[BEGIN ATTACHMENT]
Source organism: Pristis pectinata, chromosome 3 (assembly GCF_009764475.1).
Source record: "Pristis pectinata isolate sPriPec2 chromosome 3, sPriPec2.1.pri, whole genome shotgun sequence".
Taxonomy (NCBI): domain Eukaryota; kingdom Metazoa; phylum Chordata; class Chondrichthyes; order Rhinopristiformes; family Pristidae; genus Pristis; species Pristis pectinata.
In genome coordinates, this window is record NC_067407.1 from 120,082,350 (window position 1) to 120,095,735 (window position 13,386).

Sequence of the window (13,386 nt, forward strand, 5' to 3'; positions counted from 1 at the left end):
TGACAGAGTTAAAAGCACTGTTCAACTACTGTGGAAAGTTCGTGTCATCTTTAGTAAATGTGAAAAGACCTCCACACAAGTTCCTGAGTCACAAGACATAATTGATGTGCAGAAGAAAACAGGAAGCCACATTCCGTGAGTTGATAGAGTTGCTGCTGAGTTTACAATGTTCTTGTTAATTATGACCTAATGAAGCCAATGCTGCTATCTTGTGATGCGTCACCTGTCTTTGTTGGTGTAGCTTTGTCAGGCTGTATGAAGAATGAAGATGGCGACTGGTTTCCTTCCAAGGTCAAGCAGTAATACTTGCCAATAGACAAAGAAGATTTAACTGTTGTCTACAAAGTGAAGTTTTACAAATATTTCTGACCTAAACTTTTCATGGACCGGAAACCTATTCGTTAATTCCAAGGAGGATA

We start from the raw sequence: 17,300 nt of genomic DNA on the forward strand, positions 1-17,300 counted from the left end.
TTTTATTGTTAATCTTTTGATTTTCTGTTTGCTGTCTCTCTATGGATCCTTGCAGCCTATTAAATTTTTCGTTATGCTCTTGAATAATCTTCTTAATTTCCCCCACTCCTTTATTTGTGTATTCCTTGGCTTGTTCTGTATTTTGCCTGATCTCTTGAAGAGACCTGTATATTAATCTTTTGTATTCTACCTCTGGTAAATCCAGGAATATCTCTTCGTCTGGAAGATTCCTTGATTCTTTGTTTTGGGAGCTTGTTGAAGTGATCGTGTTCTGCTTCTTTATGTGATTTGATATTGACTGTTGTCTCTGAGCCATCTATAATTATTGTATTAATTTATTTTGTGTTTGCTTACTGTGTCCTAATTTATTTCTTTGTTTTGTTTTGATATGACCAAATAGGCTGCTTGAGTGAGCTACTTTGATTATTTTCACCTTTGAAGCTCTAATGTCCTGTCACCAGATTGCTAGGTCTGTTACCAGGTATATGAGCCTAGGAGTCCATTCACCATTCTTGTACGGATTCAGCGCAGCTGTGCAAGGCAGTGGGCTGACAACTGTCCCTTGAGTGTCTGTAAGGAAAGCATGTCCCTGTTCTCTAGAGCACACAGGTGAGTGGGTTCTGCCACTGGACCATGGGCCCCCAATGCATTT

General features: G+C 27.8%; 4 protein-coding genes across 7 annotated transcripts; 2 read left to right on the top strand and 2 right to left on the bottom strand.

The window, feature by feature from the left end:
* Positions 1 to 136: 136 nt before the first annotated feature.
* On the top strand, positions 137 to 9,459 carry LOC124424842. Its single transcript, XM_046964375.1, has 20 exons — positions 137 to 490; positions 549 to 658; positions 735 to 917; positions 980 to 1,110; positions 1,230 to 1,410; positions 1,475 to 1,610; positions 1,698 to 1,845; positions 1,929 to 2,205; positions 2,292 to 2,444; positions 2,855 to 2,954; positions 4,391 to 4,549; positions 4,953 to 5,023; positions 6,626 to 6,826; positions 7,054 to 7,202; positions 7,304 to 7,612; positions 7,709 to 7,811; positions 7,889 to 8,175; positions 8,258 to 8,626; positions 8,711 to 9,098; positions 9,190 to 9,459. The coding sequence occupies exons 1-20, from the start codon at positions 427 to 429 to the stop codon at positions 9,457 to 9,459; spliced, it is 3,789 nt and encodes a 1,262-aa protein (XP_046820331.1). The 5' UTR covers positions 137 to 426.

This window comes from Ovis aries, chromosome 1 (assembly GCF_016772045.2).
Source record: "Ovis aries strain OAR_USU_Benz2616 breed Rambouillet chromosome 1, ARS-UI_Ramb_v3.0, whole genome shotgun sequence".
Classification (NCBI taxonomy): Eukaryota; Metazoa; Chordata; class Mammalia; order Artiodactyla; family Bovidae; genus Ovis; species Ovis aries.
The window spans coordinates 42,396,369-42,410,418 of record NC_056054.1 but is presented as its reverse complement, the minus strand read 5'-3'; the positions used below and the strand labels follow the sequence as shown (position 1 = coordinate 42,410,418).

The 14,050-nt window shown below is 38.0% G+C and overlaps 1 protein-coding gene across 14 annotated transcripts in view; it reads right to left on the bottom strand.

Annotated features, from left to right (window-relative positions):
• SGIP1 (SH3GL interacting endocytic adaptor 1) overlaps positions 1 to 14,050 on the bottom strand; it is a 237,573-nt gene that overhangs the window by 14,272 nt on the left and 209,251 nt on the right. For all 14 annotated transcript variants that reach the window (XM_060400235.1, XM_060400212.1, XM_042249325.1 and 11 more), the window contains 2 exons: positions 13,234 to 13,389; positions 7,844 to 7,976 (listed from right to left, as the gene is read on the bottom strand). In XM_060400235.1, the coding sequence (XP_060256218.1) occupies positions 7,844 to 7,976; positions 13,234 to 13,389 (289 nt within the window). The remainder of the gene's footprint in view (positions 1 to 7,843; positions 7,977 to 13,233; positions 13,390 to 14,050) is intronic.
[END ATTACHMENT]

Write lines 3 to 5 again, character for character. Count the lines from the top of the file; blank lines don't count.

Taxonomy (NCBI): domain Eukaryota; kingdom Metazoa; phylum Chordata; class Chondrichthyes; order Rhinopristiformes; family Pristidae; genus Pristis; species Pristis pectinata.
In genome coordinates, this window is record NC_067407.1 from 120,082,350 (window position 1) to 120,095,735 (window position 13,386).

Sequence of the window (13,386 nt, forward strand, 5' to 3'; positions counted from 1 at the left end):